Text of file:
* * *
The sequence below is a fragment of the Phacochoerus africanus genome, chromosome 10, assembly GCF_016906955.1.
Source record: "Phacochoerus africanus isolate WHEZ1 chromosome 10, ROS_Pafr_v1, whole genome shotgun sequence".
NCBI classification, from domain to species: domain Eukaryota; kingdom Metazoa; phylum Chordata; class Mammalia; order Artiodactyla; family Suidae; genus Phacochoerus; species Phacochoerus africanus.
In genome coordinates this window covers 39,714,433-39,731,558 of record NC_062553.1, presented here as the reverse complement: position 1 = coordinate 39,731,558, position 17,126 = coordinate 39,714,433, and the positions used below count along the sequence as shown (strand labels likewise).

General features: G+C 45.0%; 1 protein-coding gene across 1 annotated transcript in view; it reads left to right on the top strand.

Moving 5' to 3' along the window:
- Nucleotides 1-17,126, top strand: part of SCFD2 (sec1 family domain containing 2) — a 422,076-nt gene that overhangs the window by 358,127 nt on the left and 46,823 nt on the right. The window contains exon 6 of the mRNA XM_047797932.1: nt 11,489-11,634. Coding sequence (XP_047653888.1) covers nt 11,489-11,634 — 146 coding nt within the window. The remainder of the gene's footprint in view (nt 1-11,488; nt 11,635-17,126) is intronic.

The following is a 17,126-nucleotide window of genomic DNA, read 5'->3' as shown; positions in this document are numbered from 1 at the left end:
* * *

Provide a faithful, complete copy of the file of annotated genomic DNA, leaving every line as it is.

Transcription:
The sequence below is a fragment of the Phacochoerus africanus genome, chromosome 10, assembly GCF_016906955.1.
Source record: "Phacochoerus africanus isolate WHEZ1 chromosome 10, ROS_Pafr_v1, whole genome shotgun sequence".
NCBI classification, from domain to species: domain Eukaryota; kingdom Metazoa; phylum Chordata; class Mammalia; order Artiodactyla; family Suidae; genus Phacochoerus; species Phacochoerus africanus.
In genome coordinates this window covers 39,714,433-39,731,558 of record NC_062553.1, presented here as the reverse complement: position 1 = coordinate 39,731,558, position 17,126 = coordinate 39,714,433, and the positions used below count along the sequence as shown (strand labels likewise).

General features: G+C 45.0%; 1 protein-coding gene across 1 annotated transcript in view; it reads left to right on the top strand.

Moving 5' to 3' along the window:
- Nucleotides 1-17,126, top strand: part of SCFD2 (sec1 family domain containing 2) — a 422,076-nt gene that overhangs the window by 358,127 nt on the left and 46,823 nt on the right. The window contains exon 6 of the mRNA XM_047797932.1: nt 11,489-11,634. Coding sequence (XP_047653888.1) covers nt 11,489-11,634 — 146 coding nt within the window. The remainder of the gene's footprint in view (nt 1-11,488; nt 11,635-17,126) is intronic.

The following is a 17,126-nucleotide window of genomic DNA, read 5'->3' as shown; positions in this document are numbered from 1 at the left end: